Chemical control of bee diseases is a preferred option by beekeepers where it is available. With Sacbrood disease, however, there is not much the beekeeper can do using chemicals to control the disease. There is no cure for it. Management and treatment of the disease are therefore largely done by preventive and pressure relief practices. In the apiary, the pressure caused by the Sacbrood disease can be eased to make the affected honey bee colony stronger, and able to withstand other management practices carried out to keep the disease at bay. Requeening the honey bee colony is a very reliable hive management practice that helps with the control of Sacbrood disease.

In addition to bringing in a fresh queen bee into the honey bee colony, practicing good hygiene at the apiary is important for disease prevention. Sacbrood disease establishes itself with greater ease in beehives that are not very clean. Hive hygiene in modern beekeeping is a net product of the efforts by both the beekeeper and the honey bee colony. Broken comb, spills, dead bees, etc., should be removed from the beehive when you see them. Honey bees clean the beehive but may take too much time to remove large pieces of debris. Helping them with those allows the bees to focus their hive hygiene efforts on areas in which they perform best.

A beehive in which Sacbrood disease has taken root may be saved by assistance in hive hygiene given by you. The bees saved from dealing with debris and dead comrades shift to clearing dead infectious larvae from brood comb cells. To facilitate greater beehive hygiene, you may install a screened bottom board in the infected beehive. The screened bottom board allows dead bees and larvae through it and onto the ground. You can then sweep up the debris and dirt from under the beehive.

Apiary Management for Sacbrood Disease Treatment in Honeybees

Other apiary and beehive management practices you can use to curb Sacbrood disease in your apiary are spacing of hives to prevent honey bee drifting, feeding to ease pressure on infected honey bee colonies, and merging weakened honey bee colonies. Strong honey bee colonies are not easily overwhelmed by Sacbrood disease.

1. Hygienic Honey Bee Colony Behavior

Hygienic behavior in bees is heavily influenced by their genetics. This is used in favor of the beekeeper to control Sacbrood disease. A honey bee colony that is affected by the disease is an indicator of poor genetics. You are encouraged to find a queen bee of better stock and bring her into the beehive. It causes some disruption in the beehive yes, but improves the overall genetics of the honey bee colony.

Eventually, all worker bees in the beehive are offspring of the new queen bee and they improve hygiene in the beehive. When requeening, be sure to use a queen of better stock than the one you already have in the honey bee colony infected by Sacbrood disease. You can ask fellow beekeepers near you to give or sell one to you.

When requeening a honey bee colony because of a Sacbrood infection, feeding the colony helps relieve some of the stress the colony experiences. It takes some time before the new queen bee is released from her cage and starts laying eggs. The disruption in the brood cycle caused by this is also believed to contribute to better management and eventual Sacbrood disease treatment in honey bees.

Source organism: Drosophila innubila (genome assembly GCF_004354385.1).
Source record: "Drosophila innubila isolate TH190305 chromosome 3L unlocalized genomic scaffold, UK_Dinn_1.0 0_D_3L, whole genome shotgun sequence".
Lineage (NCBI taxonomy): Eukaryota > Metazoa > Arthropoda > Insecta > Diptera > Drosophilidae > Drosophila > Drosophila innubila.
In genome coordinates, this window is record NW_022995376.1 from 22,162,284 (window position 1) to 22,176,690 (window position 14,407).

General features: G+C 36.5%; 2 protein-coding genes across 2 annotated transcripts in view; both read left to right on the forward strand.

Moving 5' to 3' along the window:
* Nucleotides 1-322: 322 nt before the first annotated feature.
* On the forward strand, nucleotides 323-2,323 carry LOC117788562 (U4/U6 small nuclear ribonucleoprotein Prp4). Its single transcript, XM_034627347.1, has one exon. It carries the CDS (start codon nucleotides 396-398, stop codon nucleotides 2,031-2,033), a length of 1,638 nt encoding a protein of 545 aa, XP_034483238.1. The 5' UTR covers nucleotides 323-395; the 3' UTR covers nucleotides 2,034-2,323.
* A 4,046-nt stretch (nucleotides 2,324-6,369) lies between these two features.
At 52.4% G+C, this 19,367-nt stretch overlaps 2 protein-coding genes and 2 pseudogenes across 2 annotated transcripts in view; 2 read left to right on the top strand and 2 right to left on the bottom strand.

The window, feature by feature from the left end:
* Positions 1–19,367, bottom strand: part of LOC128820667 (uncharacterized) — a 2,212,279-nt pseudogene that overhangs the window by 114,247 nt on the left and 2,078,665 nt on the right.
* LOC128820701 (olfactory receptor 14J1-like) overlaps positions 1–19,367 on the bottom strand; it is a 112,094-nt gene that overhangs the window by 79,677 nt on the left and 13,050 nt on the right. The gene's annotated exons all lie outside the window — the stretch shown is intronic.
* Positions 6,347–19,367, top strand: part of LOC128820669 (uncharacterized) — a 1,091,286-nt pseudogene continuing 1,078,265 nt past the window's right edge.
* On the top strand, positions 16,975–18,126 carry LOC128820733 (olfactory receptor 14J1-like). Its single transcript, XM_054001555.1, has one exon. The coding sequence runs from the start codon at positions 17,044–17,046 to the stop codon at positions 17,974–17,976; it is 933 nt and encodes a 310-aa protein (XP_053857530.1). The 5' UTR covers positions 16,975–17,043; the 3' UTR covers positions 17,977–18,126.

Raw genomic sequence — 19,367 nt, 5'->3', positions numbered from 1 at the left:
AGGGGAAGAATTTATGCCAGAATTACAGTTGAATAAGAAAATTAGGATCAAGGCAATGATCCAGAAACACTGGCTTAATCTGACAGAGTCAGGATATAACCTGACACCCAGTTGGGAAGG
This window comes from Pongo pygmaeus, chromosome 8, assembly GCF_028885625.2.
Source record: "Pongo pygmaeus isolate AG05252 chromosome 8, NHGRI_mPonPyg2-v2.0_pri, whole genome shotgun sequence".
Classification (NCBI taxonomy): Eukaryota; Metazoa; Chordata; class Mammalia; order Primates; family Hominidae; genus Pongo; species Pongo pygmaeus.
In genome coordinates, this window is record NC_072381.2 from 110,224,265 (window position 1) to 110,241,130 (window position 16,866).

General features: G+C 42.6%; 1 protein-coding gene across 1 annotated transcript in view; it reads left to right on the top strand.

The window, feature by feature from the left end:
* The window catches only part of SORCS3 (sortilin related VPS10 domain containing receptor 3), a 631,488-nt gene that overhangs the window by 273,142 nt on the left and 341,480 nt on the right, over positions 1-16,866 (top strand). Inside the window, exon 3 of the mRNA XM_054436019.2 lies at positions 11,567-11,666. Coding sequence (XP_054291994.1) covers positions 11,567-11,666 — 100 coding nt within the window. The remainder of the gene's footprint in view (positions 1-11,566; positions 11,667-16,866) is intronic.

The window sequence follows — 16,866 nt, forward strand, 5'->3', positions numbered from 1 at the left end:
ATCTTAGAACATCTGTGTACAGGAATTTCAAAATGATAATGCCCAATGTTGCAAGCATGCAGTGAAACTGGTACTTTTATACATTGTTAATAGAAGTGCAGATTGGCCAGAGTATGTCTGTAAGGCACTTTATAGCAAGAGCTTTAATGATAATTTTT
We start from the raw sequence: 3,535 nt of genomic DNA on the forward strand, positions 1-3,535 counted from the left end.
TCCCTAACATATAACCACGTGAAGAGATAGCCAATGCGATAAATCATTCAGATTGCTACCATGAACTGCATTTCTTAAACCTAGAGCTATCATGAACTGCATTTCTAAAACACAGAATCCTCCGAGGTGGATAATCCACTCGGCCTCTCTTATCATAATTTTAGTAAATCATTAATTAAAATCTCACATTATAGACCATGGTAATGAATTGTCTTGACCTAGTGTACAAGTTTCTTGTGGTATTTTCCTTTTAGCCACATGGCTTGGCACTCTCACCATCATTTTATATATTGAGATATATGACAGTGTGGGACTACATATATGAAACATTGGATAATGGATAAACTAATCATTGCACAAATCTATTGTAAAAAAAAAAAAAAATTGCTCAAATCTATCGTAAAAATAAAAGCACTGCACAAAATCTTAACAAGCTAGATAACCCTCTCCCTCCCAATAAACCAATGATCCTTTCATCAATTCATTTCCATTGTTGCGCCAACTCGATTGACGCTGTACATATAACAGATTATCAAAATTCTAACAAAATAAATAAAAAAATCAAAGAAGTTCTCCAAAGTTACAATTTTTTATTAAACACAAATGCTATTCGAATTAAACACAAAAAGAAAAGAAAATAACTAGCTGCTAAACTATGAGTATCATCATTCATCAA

2. Requeening for Sacbrood Disease Treatment

Honey bees can control Sacbrood virus infections through hygienic behavior and the ability to detect dead larvae under brood cell capping and remove them. Stresses exerted on the honey bee colony can however cause it to be overwhelmed by the infection.

Nectar and pollen shortages, a poorly performing queen, and climatic conditions reduce colony strength and the ability of the colony to fight Sacbrood disease. Infestations by pests and other diseases of honeybees can also contribute to lowering colony strength. If you find such conditions in your beehives, take measures to bring the colony back to its proper population. More worker bees should be added to the colony. Methods of triggering the production of more worker bees include providing sugar and pollen to the honey bee colony.

Beekeepers with more than one beehive of the same configuration can bring in additional frames of bee brood. When the brood finishes development and emerges as adult bees, it contributes to the increase of the adult bee population in the honey bee colony. The frame added to the beehive can replace an infected brood frame in the beehive afflicted by Sacbrood disease, or put in the super box immediately above the brood box of the beehive.

Placing the brood frame in the super box requires you to remove the queen excluder if there is one in your beehive. It allows the queen bee to move to the area in which you have placed the brood frame. She brings with her many nurse bees. These nurse bees get to know there is more brood in the beehive and will begin to feed them. Additional space for the queen to lay eggs can also save the beehive from total collapse.

How to Requeen a Beehive for Sacbrood Disease Treatment in Honeybees

To requeen a beehive, bring in a new queen bee in a queen cage with a candy plug. Remove the covers over the candy plugs and suspend the queen bee in the beehive. A central area in the beehive allows bees in the colony to get the queen’s pheromones in even distribution. Honey bees chew through the candy plug to free the queen bee from her cage.

Depriving the colony of honey and sugar feed helps speed up the rate at which they free the queen from the cage. Honey-bearing frames should be returned to the beehive once the queen bee is free of her cage. Feeding should also be instituted to help the colony get the best nutrition.